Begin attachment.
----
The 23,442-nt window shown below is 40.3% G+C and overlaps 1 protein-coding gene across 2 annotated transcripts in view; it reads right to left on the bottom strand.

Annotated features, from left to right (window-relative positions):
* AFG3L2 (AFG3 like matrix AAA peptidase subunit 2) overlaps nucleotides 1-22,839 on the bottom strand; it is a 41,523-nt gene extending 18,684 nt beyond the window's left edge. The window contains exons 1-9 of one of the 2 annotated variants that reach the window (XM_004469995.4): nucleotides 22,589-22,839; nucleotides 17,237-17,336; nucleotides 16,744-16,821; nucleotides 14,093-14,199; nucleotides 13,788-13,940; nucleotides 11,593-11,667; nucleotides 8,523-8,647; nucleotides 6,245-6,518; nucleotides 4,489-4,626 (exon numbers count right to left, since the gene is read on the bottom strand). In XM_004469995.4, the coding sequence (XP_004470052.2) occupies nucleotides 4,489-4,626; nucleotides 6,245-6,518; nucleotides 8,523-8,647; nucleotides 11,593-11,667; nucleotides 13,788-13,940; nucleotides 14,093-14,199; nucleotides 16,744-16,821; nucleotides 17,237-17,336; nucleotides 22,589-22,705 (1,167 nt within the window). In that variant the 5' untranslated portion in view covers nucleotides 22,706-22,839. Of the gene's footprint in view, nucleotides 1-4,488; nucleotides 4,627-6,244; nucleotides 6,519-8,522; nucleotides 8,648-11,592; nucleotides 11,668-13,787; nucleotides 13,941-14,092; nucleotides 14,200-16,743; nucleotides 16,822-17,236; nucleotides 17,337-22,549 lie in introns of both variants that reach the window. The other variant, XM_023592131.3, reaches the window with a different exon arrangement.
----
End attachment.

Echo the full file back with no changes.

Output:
The 23,442-nt window shown below is 40.3% G+C and overlaps 1 protein-coding gene across 2 annotated transcripts in view; it reads right to left on the bottom strand.

Annotated features, from left to right (window-relative positions):
* AFG3L2 (AFG3 like matrix AAA peptidase subunit 2) overlaps nucleotides 1-22,839 on the bottom strand; it is a 41,523-nt gene extending 18,684 nt beyond the window's left edge. The window contains exons 1-9 of one of the 2 annotated variants that reach the window (XM_004469995.4): nucleotides 22,589-22,839; nucleotides 17,237-17,336; nucleotides 16,744-16,821; nucleotides 14,093-14,199; nucleotides 13,788-13,940; nucleotides 11,593-11,667; nucleotides 8,523-8,647; nucleotides 6,245-6,518; nucleotides 4,489-4,626 (exon numbers count right to left, since the gene is read on the bottom strand). In XM_004469995.4, the coding sequence (XP_004470052.2) occupies nucleotides 4,489-4,626; nucleotides 6,245-6,518; nucleotides 8,523-8,647; nucleotides 11,593-11,667; nucleotides 13,788-13,940; nucleotides 14,093-14,199; nucleotides 16,744-16,821; nucleotides 17,237-17,336; nucleotides 22,589-22,705 (1,167 nt within the window). In that variant the 5' untranslated portion in view covers nucleotides 22,706-22,839. Of the gene's footprint in view, nucleotides 1-4,488; nucleotides 4,627-6,244; nucleotides 6,519-8,522; nucleotides 8,648-11,592; nucleotides 11,668-13,787; nucleotides 13,941-14,092; nucleotides 14,200-16,743; nucleotides 16,822-17,236; nucleotides 17,337-22,549 lie in introns of both variants that reach the window. The other variant, XM_023592131.3, reaches the window with a different exon arrangement.